The Quandary of Mindfulness and Dissociation: The Flummoxed State of Needing to Know and Not Know at the Same Time
We are also learning that Mindfulness is more than just a spiritual practice. The neurobiological result of mindfulness is very similar to the neurobiological developmental adult milestone of secure attachment. These findings suggest that mindfulness is potentially a very important part of our social engagement system. The Diagnostic and Statistical Manual of Mental Disorders, Fifth Edition (APA, 2013), defines dissociation as a disruption, interruption, and/or discontinuity of the normavl, subjective integration of behavior, memory, identity, consciousness, emotion, perception, body representation, and motor control. Those who deal with disordered dissociation often have to manage daily chronic self harm, suicidal ideation, constant pain, difficult relationships, intense fear, shame, aloneness and global challenges in self regulation.In examining these two different human experiences one can see that dissociation and mindfulness are opposite brain activities. One is about total integration and the other is partial or complete discontinuity. In theory and at first glance one would assume that Mindfulness is, or should be, an effective modality for the treatment of dissociative disorders. Unfortunately, this is not the case.
The dissociative mind tends to be very phobic of any type of mindfulness. Introducing Mindfulness Meditation, without understanding the tendencies of the dissociative process, can result in a client’s need to dissociate harder, which could lead to decompensation, in order to protect themselves from the awareness of their lifetime experiences of loss and pain. Key points of this presentation will be:
- To discuss what brain structures are engaged when someone regularly practices mindfulness
- To compare and contrast these same brain structures in individuals who dissociate and those who do not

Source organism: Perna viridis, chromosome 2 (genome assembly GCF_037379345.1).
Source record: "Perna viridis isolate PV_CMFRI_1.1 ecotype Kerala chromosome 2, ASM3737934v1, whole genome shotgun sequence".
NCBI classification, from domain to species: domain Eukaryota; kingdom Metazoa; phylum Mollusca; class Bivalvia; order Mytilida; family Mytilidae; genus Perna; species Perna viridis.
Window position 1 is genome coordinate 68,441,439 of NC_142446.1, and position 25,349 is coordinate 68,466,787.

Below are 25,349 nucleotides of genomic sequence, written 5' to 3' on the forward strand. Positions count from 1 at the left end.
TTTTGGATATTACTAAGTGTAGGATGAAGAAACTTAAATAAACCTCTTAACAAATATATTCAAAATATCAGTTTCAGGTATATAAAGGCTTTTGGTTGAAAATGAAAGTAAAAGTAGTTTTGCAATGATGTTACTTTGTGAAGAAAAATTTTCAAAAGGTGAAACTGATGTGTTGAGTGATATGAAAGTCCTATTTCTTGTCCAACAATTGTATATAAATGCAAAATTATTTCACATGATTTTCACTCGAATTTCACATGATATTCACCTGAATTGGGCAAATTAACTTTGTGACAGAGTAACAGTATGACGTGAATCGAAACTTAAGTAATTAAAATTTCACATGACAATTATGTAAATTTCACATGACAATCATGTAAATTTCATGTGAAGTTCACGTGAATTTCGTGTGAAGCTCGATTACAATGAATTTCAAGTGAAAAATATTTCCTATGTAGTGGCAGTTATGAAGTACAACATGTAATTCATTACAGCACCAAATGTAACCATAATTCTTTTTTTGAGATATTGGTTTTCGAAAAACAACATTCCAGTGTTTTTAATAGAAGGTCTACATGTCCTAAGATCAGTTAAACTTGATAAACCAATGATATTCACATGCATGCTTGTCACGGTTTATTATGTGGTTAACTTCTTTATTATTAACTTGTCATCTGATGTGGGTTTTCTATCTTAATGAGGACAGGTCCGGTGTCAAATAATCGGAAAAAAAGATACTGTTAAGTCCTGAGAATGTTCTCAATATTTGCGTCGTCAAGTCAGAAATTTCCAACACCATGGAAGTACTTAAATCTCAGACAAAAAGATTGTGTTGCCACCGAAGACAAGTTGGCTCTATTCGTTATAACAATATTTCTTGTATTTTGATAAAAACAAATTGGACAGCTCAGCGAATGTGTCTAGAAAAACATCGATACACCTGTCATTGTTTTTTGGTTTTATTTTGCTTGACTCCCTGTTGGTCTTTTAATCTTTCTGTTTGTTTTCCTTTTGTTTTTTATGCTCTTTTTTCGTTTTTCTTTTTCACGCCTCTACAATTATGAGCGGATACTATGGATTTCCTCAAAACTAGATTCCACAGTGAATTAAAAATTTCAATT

- To help participants understand why mindfulness is hard for those who chronically dissociate
In examining the various brain structures that are the dominant brain structures used during the state of mindfulness, participants will learn to understand why it is useful to see mindfulness through the lens of human attachment. This modality – mindfulness – can be an important tool in a therapist’s therapeutic repertoire.A strong focus throughout this discussion will be:
- Showing participants the neurobiological underpinnings of mindfulness as a part of the human attachment system
- Explaining how intergenerational trauma compounds the difficulty of becoming mindful
This session was originally presented as a live conference session in June 2020.
At the conclusion of this session participants will be able to:
- Identify the brain structures that are responsible for mindfulness
- Identify the reasons why mindfulness and dissociation are rival brain activities
- Adapt contemplative practices for individuals with complex trauma and dissociation
Presenter: Christine Forner, BA, BSW, MSW
Presenter Bio: Christine Forner BA, BSW, MSW has been in the healing profession in one form or another since the age of 16 where she worked on a crisis line for teens. Christine spent the first part of her career in the front lines working at local sexual assault centres, long term therapeutic setting and shelters for domestic violence survivours. Since 2011, Christine has worked in her own private practice, which specializes in complex trauma and dissociative disorders. Christine has over thirty years of working with individuals with Trauma, Post Traumatic Stress Disorders, Traumatic Dissociation, Developmental Trauma and Dissociative Disorders, with specialized training in EMDR, Sensorimotor Psychotherapy, Psychotherapeutic Meditation techniques, Neurofeedback and Havening. Christine teaches locally and at an international level on the issue of dissociation, complex trauma, and the intersection of dissociation and mindfulness. Christine is the current President for the International Society for the Study of Trauma and Dissociation. Christine has also served on the board of the ISSTD since 2010 and was the ISSTD treasurer from 2011-2017. She is the author of Dissociation, Mindfulness and Creative Meditations: Trauma informed practices to facilitate growth (Routledge, 2017). The summation of her work is to educate practitioners about the vital importance of their presence, patients and care with those who have been through the most severe and brutal injuries so that they get treated with dignity and compassion; something every human deserves to experience.
- 6.00 APAThe International Society for the Study of Trauma and Dissociation is approved by the American Psychological Association to sponsor continuing education for psychologists. The International Society for the Study of Trauma and Dissociation maintains responsibility for this program and its content.
- 6.00 ISSTD Certificate ProgramThis program is eligible for 6.00 credits in the ISSTD Certificate Program.
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